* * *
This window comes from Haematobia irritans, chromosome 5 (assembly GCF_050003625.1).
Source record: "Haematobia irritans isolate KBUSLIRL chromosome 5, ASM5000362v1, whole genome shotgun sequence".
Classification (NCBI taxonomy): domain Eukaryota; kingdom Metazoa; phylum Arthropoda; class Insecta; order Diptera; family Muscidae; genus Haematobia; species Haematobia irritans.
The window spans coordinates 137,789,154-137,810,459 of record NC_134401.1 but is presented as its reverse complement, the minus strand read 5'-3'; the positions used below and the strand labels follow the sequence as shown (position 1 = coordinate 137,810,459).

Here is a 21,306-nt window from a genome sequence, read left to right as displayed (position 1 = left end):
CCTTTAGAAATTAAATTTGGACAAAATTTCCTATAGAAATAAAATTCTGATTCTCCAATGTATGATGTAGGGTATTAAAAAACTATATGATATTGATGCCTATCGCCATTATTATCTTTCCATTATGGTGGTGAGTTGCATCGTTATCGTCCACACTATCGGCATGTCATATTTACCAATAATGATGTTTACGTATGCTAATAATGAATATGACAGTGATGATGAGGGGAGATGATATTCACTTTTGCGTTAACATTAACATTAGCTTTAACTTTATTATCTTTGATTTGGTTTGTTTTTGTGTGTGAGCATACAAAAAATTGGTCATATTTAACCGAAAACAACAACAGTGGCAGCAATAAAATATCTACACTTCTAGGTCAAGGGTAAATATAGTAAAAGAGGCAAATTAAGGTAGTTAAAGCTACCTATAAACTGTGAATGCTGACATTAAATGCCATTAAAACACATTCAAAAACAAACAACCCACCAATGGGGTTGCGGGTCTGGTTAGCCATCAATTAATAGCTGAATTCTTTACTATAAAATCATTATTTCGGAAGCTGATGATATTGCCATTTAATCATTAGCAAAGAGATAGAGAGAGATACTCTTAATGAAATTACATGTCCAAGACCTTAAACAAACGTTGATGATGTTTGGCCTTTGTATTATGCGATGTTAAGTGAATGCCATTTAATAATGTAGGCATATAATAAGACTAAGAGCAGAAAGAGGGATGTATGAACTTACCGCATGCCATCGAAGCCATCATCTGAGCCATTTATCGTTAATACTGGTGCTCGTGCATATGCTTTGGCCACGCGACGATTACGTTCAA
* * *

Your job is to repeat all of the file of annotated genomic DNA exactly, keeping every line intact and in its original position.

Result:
This window comes from Haematobia irritans, chromosome 5 (assembly GCF_050003625.1).
Source record: "Haematobia irritans isolate KBUSLIRL chromosome 5, ASM5000362v1, whole genome shotgun sequence".
Classification (NCBI taxonomy): domain Eukaryota; kingdom Metazoa; phylum Arthropoda; class Insecta; order Diptera; family Muscidae; genus Haematobia; species Haematobia irritans.
The window spans coordinates 137,789,154-137,810,459 of record NC_134401.1 but is presented as its reverse complement, the minus strand read 5'-3'; the positions used below and the strand labels follow the sequence as shown (position 1 = coordinate 137,810,459).

Here is a 21,306-nt window from a genome sequence, read left to right as displayed (position 1 = left end):
CCTTTAGAAATTAAATTTGGACAAAATTTCCTATAGAAATAAAATTCTGATTCTCCAATGTATGATGTAGGGTATTAAAAAACTATATGATATTGATGCCTATCGCCATTATTATCTTTCCATTATGGTGGTGAGTTGCATCGTTATCGTCCACACTATCGGCATGTCATATTTACCAATAATGATGTTTACGTATGCTAATAATGAATATGACAGTGATGATGAGGGGAGATGATATTCACTTTTGCGTTAACATTAACATTAGCTTTAACTTTATTATCTTTGATTTGGTTTGTTTTTGTGTGTGAGCATACAAAAAATTGGTCATATTTAACCGAAAACAACAACAGTGGCAGCAATAAAATATCTACACTTCTAGGTCAAGGGTAAATATAGTAAAAGAGGCAAATTAAGGTAGTTAAAGCTACCTATAAACTGTGAATGCTGACATTAAATGCCATTAAAACACATTCAAAAACAAACAACCCACCAATGGGGTTGCGGGTCTGGTTAGCCATCAATTAATAGCTGAATTCTTTACTATAAAATCATTATTTCGGAAGCTGATGATATTGCCATTTAATCATTAGCAAAGAGATAGAGAGAGATACTCTTAATGAAATTACATGTCCAAGACCTTAAACAAACGTTGATGATGTTTGGCCTTTGTATTATGCGATGTTAAGTGAATGCCATTTAATAATGTAGGCATATAATAAGACTAAGAGCAGAAAGAGGGATGTATGAACTTACCGCATGCCATCGAAGCCATCATCTGAGCCATTTATCGTTAATACTGGTGCTCGTGCATATGCTTTGGCCACGCGACGATTACGTTCAA